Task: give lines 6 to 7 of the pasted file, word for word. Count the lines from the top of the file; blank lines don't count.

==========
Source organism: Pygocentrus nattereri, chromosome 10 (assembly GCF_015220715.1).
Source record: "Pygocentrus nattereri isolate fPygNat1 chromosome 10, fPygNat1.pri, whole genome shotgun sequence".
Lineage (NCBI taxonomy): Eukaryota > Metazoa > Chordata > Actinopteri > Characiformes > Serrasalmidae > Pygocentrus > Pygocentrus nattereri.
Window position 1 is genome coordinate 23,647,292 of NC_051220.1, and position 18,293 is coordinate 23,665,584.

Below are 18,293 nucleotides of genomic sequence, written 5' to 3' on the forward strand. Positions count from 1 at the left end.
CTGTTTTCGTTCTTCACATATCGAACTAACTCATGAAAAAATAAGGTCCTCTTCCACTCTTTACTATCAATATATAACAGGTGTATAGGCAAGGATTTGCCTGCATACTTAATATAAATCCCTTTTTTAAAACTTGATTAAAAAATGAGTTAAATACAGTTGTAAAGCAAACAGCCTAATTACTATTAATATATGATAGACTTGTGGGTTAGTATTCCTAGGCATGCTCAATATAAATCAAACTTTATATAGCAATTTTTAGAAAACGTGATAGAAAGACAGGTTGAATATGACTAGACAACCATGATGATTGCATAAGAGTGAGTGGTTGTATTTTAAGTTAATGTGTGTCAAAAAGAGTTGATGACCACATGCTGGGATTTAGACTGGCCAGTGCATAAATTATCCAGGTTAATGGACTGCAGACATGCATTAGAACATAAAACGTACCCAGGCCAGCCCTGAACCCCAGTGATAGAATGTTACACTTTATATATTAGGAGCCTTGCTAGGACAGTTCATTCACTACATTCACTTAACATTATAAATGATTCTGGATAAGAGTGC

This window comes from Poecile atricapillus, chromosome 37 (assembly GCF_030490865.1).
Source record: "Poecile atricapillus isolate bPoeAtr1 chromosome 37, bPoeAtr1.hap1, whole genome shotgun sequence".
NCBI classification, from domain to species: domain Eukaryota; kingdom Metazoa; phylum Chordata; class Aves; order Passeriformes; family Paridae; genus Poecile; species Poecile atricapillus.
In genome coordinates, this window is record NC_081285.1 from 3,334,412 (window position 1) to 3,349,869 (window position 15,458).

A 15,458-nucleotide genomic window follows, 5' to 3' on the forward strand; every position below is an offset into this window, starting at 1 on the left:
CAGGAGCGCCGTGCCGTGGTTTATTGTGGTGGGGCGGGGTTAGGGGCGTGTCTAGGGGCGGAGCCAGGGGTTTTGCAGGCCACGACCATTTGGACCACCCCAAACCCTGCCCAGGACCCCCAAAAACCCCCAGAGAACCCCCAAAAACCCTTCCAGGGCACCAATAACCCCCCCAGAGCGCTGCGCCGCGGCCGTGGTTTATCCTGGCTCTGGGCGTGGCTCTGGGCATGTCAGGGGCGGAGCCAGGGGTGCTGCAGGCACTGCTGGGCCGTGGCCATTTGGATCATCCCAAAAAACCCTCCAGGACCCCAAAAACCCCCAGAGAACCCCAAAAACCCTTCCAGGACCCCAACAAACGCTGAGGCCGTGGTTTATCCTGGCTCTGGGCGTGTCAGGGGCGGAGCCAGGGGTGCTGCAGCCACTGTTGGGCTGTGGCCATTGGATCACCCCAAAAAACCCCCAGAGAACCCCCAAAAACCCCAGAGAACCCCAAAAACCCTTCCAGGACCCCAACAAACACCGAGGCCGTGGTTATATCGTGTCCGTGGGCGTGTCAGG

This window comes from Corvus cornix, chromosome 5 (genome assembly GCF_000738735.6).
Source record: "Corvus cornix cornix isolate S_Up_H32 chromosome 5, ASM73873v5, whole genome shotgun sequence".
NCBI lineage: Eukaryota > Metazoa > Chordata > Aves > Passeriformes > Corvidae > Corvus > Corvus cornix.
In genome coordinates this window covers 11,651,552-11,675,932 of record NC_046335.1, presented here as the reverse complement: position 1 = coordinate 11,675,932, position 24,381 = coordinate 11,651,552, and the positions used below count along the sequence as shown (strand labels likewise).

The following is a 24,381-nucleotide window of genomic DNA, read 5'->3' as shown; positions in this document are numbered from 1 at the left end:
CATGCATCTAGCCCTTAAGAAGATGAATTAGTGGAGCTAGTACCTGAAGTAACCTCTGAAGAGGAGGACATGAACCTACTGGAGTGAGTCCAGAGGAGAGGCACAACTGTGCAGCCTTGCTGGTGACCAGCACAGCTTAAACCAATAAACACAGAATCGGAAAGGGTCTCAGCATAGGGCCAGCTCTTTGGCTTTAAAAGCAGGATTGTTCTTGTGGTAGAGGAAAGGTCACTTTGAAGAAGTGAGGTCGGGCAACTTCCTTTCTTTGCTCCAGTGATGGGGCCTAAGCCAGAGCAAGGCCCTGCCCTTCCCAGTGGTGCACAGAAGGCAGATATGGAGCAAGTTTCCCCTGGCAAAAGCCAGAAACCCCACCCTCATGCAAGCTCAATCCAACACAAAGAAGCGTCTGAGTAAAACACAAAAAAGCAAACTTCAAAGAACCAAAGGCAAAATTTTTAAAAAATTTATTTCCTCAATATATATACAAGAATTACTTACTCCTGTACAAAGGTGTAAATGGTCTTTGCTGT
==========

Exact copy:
CTGTTTTCGTTCTTCACATATCGAACTAACTCATGAAAAAATAAGGTCCTCTTCCACTCTTTACTATCAATATATAACAGGTGTATAGGCAAGGATTTGCCTGCATACTTAATATAAATCCCTTTTTTAAAACTTGATTAAAAAATGAGTTAAATACAGTTGTAAAGCAAACAGCCTAATTACTATTAATATATGATAGACTTGTGGGTTAGTATTCCTAGGCATGCTCAATATAAATCAAACTTTATATAGCAATTTTTAGAAAACGTGATAGAAAGACAGGTTGAATATGACTAGACAACCATGATGATTGCATAAGAGTGAGTGGTTGTATTTTAAGTTAATGTGTGTCAAAAAGAGTTGATGACCACATGCTGGGATTTAGACTGGCCAGTGCATAAATTATCCAGGTTAATGGACTGCAGACATGCATTAGAACATAAAACGTACCCAGGCCAGCCCTGAACCCCAGTGATAGAATGTTACACTTTATATATTAGGAGCCTTGCTAGGACAGTTCATTCACTACATTCACTTAACATTATAAATGATTCTGGATAAGAGTGC

This window comes from Poecile atricapillus, chromosome 37 (assembly GCF_030490865.1).